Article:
Thanks to the BBC, I associate Doctor Who
with London and English culture. TARDIS landing
documented by me at The Way Station in Brooklyn.
Some folks have asked why I want to go to London for an internship, when I'm studying in NYC with amazing institutions here at my fingertips.* The short answer is that I want to know what an arts manager in training from the US can learn from a theatre in the UK and vice versa.
Located in Shepherd's Bush, the Bush is an Off-West End theatre, similar in size, mission, and reputation to NYTW. Both focus on the production of new plays. The on-paper similarities of these two institutions present me with a unique opportunity to compare and contrast how they operate. I hope to gain insight into how the differing levels of public investment (both the monetary kind and the attitudes that influence levels of fiscal commitment) affect the decisions arts administrators make, specifically in regards to technology.
I know that I will be able to observe at least one technology-related decision-making process first-hand during my internship at the Bush. While I'm there, the staff will be investigating options to upgrade a collaborative online forum. I'm stoked that I'll have the chance to dust off my business analyst hat and help with the project!
I'm also a total BBC nerd. Doctor Who, Sherlock, Downton Abbey, Top Gear, and Coupling, to name a few of my favorite programs. And after seeing London represented so many times, I really want to experience it for myself.
Given the quality of (at least some) of their television programming, I'm very excited to see the live art being produced there now. I know that Bush Theatre's current production, Disgraced, started here at LCT3 and Once just recently hopped across the pond in that direction too. I'd like to learn more about the new contemporary and experimental theatre that is being originally written and produced in England today. What are some common characteristics between productions that make the jump to our side of the Atlantic? And what are we missing out on in those that don't?Since I'm going into my last year of graduate school, now is also the time for me to begin seriously thinking about where I want to start my career in arts management: Where geographically? At what type of organization? What role would I like to play? My hope is that working abroad, challenging myself to leave my comfort zone (and my friends and family) to navigate a different culture on my own will help me learn more about the sort of work experience I'd like to pursue after graduation, and more importantly, the sort of arts manager/artist/human being I'd like to be.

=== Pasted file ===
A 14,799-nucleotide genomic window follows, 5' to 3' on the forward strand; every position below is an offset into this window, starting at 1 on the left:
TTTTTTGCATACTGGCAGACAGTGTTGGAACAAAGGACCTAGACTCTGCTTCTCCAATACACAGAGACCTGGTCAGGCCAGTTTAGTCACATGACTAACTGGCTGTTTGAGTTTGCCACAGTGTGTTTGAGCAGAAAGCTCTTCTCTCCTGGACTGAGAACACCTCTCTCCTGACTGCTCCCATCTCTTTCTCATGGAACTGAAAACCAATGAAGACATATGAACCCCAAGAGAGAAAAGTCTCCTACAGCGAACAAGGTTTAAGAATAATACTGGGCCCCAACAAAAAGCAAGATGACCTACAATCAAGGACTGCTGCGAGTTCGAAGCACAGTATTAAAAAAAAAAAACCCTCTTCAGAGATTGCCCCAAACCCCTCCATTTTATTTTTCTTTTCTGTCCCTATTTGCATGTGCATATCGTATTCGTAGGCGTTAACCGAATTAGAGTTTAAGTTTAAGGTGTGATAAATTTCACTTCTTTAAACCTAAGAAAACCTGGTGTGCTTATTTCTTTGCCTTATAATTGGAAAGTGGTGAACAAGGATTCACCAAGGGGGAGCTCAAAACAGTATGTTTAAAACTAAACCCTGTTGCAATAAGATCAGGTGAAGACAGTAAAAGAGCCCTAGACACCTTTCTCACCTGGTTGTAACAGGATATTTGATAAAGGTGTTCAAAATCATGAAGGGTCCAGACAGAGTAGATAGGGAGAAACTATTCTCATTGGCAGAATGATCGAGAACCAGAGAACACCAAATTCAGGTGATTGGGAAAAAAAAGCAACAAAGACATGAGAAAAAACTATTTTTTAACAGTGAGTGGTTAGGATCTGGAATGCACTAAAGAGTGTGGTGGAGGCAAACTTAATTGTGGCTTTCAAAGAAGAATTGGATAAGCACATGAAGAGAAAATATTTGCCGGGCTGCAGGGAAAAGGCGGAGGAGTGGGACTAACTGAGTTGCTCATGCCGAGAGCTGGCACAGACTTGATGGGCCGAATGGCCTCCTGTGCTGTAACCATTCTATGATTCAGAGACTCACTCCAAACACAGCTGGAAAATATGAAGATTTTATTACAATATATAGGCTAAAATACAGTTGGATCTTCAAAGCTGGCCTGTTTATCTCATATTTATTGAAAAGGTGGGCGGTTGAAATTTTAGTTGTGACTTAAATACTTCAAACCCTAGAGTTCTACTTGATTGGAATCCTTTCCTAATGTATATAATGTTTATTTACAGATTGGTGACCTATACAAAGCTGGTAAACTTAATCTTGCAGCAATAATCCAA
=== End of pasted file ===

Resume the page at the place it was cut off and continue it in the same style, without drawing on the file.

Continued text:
So, that's what you can expect to read about here over the course of the summer. And yes, there will be fun touristy posts too. It's this American girl's first time in London. How could I not? ;-)
Have suggestions about theatre I should see, people I should connect with, or fun things I should do in the UK? Leave a comment below, tweet me with the hashtag #summerinlondon, or send me an email.
*For some great thoughts on the increasing importance of international training for arts managers as technology brings the world ever closer together, check out Joshua Midgett's post Crossing Cultures: A New Necessity? on ArtsBlog. For a more personal story of one theatrical director's decision to move abroad, have a look at Amy Clare Tasker's blog post, Moving to London.